Lewis’s conversion to Christianity was not a sudden experience: in his 1955 autobiography Surprised by Joy he likened the process to being hunted down by God, or even being defeated by him in a game of chess.

But his influences were, as always, books and a few close friends, and the final stage in his conversion took place here. By the age of 32 he had become a ordinary layman of the Church of England and began writing his Christian apologetic books, with Warnie recruited to painstakingly type out his handwritten manuscripts.

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Lewis also gave a series of talks about Christianity on BBC radio between 1941 and 1944 which brought him wide acclaim, the text of which would later be published in a book called Mere Christianity.

His literary output in these years was considerable and as his fame grew, many people wrote to him – including the American writer who would become his wife, Joy Davidman Gresham, whom he married in 1956.

Their love story formed the basis of the celebrated 1993 film Shadowlands, directed by Sir Richard Attenborough and starring Anthony Hopkins and Debra Winger.

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Joy was a New York teacher of English literature and a recent convert to Christianity. Outspoken and witty, she had been corresponding with Lewis for two years before moving to England with her two sons, where they became frequent visitors to The Kilns.

She was divorced in 1954, but two years later her work permit expired and she faced having to move back to America. Lewis decided to marry her and claimed the civil marriage ceremony, quietly performed in a registry office, was a purely legal measure to allow her to stay in the country.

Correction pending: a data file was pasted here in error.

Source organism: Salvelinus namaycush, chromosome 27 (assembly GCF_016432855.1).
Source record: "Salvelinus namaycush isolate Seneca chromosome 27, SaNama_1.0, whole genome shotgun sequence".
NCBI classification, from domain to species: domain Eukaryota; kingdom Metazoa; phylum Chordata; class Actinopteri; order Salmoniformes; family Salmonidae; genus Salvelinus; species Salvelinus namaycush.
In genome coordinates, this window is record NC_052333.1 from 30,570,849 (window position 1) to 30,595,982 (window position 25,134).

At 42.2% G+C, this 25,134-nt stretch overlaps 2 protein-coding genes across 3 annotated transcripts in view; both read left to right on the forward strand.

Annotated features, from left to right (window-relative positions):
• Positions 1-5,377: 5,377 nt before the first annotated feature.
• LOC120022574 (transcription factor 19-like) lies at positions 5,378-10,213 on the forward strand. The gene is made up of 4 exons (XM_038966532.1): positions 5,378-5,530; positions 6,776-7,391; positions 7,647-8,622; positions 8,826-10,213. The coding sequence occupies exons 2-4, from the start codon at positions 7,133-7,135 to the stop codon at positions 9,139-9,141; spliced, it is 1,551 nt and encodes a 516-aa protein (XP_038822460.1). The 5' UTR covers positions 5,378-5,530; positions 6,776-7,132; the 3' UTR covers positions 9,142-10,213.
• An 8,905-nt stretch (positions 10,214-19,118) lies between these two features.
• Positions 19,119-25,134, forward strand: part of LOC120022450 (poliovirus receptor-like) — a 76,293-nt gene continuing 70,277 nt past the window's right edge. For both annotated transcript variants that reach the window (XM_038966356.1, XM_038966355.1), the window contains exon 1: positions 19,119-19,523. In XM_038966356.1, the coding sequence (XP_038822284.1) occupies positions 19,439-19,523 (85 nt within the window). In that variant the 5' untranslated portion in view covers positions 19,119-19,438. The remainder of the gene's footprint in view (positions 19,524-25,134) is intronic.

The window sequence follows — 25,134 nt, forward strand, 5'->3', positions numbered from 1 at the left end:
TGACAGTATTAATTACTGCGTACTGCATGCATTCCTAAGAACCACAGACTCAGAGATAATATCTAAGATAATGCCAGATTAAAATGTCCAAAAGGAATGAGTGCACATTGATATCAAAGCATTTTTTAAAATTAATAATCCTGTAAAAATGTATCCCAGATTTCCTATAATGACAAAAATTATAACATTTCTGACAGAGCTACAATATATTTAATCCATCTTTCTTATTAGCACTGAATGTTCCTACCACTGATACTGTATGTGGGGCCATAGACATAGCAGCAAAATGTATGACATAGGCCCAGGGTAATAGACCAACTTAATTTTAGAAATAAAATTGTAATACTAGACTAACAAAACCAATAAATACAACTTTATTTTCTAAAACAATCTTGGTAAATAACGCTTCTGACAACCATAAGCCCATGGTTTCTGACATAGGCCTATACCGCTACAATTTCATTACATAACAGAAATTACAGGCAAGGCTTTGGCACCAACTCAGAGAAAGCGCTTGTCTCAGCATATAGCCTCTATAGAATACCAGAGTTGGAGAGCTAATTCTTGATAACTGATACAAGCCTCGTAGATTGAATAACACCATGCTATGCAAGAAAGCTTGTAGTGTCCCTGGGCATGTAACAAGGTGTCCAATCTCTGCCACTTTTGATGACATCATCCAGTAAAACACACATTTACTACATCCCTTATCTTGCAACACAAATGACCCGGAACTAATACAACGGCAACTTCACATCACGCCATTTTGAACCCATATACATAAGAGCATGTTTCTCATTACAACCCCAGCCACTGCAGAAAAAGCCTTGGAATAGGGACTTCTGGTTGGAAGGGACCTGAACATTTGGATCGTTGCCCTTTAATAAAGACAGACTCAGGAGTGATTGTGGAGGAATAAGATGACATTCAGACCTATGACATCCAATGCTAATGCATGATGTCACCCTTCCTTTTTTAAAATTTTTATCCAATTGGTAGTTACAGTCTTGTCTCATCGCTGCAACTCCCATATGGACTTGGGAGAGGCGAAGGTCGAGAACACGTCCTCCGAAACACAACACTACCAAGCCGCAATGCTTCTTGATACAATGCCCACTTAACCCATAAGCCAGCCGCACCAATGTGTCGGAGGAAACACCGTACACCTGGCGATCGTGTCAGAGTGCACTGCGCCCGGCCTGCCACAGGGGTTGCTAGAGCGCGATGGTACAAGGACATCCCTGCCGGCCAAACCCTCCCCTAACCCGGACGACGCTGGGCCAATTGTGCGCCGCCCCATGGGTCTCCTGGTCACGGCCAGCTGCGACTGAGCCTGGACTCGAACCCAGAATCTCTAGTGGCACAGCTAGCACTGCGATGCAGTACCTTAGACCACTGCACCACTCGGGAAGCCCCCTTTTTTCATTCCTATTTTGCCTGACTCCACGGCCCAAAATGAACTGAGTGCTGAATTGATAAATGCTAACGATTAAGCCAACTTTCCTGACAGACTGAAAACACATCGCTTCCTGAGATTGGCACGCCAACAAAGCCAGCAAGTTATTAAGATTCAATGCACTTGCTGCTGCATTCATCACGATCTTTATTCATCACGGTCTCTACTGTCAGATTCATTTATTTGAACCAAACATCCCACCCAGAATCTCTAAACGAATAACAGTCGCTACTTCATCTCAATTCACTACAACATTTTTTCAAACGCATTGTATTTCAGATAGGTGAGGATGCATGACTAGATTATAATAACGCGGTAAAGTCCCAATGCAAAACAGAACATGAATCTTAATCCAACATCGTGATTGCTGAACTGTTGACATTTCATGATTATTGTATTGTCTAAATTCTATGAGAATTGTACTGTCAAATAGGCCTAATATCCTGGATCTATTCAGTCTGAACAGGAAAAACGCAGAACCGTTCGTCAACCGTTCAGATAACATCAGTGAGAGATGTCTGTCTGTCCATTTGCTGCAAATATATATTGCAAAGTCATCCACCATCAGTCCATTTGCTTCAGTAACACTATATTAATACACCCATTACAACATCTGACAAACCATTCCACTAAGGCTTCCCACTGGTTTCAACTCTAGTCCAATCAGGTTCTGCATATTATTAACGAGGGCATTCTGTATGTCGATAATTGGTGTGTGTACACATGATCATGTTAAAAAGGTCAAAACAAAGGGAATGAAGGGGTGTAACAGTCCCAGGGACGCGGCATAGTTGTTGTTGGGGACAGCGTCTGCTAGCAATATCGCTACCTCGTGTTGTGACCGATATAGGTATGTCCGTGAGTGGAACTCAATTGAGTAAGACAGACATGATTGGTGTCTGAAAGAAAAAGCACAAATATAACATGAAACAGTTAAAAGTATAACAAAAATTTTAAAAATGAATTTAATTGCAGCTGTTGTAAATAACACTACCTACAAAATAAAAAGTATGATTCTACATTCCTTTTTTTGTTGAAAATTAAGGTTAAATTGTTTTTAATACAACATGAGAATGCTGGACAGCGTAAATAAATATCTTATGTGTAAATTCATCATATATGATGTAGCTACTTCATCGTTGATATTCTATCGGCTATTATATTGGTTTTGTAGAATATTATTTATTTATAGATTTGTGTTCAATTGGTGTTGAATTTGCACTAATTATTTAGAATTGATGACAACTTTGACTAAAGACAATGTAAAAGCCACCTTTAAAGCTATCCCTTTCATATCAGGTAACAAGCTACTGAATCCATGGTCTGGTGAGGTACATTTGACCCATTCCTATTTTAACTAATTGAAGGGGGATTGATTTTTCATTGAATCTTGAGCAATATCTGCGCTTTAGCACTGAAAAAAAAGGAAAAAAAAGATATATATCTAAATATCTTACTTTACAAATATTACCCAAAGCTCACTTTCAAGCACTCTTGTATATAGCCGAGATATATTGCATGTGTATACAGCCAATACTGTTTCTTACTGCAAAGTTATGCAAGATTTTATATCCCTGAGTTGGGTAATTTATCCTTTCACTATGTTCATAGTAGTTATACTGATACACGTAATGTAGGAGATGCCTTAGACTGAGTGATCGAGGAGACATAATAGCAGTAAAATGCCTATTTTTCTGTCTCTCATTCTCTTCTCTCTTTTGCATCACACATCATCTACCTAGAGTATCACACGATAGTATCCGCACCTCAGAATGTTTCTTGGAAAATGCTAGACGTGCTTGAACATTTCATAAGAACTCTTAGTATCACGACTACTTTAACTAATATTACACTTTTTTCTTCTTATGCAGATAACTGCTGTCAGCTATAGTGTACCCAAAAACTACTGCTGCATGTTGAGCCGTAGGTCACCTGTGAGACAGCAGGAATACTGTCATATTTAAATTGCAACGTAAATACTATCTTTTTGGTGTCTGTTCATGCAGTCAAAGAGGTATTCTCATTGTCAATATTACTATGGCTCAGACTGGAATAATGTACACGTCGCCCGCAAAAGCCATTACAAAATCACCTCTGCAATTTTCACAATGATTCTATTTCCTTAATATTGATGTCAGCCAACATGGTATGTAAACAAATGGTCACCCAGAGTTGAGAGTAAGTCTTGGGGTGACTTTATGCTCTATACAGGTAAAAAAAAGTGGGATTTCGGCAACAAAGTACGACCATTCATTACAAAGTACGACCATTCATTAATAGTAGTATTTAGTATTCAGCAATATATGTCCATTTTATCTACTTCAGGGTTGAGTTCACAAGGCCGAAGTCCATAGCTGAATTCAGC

Whatever their feelings for each other might have been at this stage, shortly afterwards Joy was diagnosed with advanced cancer and Lewis realised he loved her and decided to make their marriage public.

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The ceremony was performed around her hospital bed and when she was able to leave hospital, she and the boys moved into The Kilns.

Miraculously, her health improved and they enjoyed more than three years together before her cancer returned and claimed her life in July 1960.

Her death hit Lewis hard and tested his Christian faith, as he revealed unflinchingly in a record of his thoughts and feelings throughout the grieving process, published as A Grief Observed.

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He himself died on the 22nd November 1963, a week before his 65th birthday. He never wanted his death to be widely acknowledged and he got his way: American president John F Kennedy was assassinated on the same day.

On the 50th anniversary of his death, he was honoured with a memorial in Poets’ Corner at Westminster Abbey, but his grave lies much closer to home in the peaceful surroundings of nearby Holy Trinity church in Headington Quarry, where he and Warnie worshipped over the years.

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Inside the church are many reminders of his life and legacy – from the ‘Narnia window’ installed  in 1991 in memory of children George and Kathleen Howe, who died young, to the small plaque on the pew where the brothers chose to sit.

Another peaceful oasis nearby is a small nature reserve around the corner from The Kilns which is now maintained by BBOWT, the wildlife trust for Oxfordshire.

Whether or not this location played any serious role in inspiring such fantasy worlds as Narnia and Middle Earth perhaps is not perhaps too important. But The Kilns itself provides a restful setting to reflect on the life and legacy of an extraordinary writer whose work was to prove such a lasting and pervasive inspiration to future generations.

Tours are held on Tuesdays, Thursdays, and Saturdays and cost £12.50 per adult and £10 per student, senior (60+), or child. See The Kilns website for details.